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The irrationality of the ‘rationality’ assumption

Historically, the term ‘rationality’ has been ascribed various meanings within the sphere of economics.  Typically, rationality has been expressed in terms of the idea that consumers attempt to maximise utility by arriving at an optimal decision in light of a complete set of information relating to the market in which they operate.

That is, the rational person of neoclassical economics opts for the decision that is subjectively best for that person in terms of a given utility function.[1] Consequently, neoclassical reasoning relies heavily on artificial factual assumptions such as perfect information, rather than accepting the reality of limited information and cognitive capacity in making any given decision.[2]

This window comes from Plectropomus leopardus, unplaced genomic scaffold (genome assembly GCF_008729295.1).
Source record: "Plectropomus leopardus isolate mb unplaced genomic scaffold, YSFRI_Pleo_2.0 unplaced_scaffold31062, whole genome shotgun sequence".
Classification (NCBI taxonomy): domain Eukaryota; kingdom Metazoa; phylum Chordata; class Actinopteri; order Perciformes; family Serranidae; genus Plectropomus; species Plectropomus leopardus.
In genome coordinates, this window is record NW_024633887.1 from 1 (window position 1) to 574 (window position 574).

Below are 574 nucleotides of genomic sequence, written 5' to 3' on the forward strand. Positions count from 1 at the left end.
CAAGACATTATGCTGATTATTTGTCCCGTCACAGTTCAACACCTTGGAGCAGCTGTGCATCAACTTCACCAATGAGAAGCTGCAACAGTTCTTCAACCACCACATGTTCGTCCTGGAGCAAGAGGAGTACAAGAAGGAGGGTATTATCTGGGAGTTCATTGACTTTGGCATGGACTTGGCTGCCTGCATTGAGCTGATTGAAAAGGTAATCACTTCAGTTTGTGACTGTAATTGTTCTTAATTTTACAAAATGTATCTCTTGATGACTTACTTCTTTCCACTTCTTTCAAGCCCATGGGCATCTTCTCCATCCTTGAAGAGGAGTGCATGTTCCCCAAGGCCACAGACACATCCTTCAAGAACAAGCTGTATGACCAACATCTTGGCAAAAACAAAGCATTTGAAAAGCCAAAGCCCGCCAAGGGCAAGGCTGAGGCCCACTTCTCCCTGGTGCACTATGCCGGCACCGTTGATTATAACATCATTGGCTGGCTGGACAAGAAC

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The economics of charity: should beggars be choosers?

In microeconomic theory, consumers and producers make up two halves of a productive economy. In such a model, even traditionally marginalised groups can be categorised as consumers or producers, or both.

Specifically, the homeless, who typically have very limited economic productivity and hence income flow, should be thought of as consumers with their own preferences and utilities. This perspective is essential for communities and NGOs when determining financial strategies to minimise homelessness. Using basic consumer theory, I will compare the results of cash and in-kind transfers given to the homeless.

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Real Estate

The secret pact forged in Xiaogang

Prior to 1978 in China, communal farmland was assigned to individuals to work for the government. Farmers gave anything that they produced from their land to the government, which then distributed the crops out to the people. Agricultural land was less productive in 1978 than it had been in 1949, when the communists took over. This was because the farmers did not have any incentive to produce more than the minimum; any extra work would result in the same food rations from the government.

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